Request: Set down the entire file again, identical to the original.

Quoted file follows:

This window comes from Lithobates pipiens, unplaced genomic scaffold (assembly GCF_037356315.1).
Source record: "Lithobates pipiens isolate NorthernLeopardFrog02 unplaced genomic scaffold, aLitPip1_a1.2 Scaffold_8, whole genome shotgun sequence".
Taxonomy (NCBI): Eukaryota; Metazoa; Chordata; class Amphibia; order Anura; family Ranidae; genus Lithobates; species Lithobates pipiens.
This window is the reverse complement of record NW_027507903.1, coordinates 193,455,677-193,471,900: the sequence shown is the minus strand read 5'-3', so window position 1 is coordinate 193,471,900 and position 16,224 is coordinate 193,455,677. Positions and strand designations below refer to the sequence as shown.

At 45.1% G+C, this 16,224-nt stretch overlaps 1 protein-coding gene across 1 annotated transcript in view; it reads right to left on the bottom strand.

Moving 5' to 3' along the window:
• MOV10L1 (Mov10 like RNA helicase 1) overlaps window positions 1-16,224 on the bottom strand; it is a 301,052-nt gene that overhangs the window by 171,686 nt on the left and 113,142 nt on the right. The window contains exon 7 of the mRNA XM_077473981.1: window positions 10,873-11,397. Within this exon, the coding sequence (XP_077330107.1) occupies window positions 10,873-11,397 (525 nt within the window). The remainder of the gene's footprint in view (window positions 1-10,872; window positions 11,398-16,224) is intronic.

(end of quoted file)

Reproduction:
This window comes from Lithobates pipiens, unplaced genomic scaffold (assembly GCF_037356315.1).
Source record: "Lithobates pipiens isolate NorthernLeopardFrog02 unplaced genomic scaffold, aLitPip1_a1.2 Scaffold_8, whole genome shotgun sequence".
Taxonomy (NCBI): Eukaryota; Metazoa; Chordata; class Amphibia; order Anura; family Ranidae; genus Lithobates; species Lithobates pipiens.
This window is the reverse complement of record NW_027507903.1, coordinates 193,455,677-193,471,900: the sequence shown is the minus strand read 5'-3', so window position 1 is coordinate 193,471,900 and position 16,224 is coordinate 193,455,677. Positions and strand designations below refer to the sequence as shown.

At 45.1% G+C, this 16,224-nt stretch overlaps 1 protein-coding gene across 1 annotated transcript in view; it reads right to left on the bottom strand.

Moving 5' to 3' along the window:
• MOV10L1 (Mov10 like RNA helicase 1) overlaps window positions 1-16,224 on the bottom strand; it is a 301,052-nt gene that overhangs the window by 171,686 nt on the left and 113,142 nt on the right. The window contains exon 7 of the mRNA XM_077473981.1: window positions 10,873-11,397. Within this exon, the coding sequence (XP_077330107.1) occupies window positions 10,873-11,397 (525 nt within the window). The remainder of the gene's footprint in view (window positions 1-10,872; window positions 11,398-16,224) is intronic.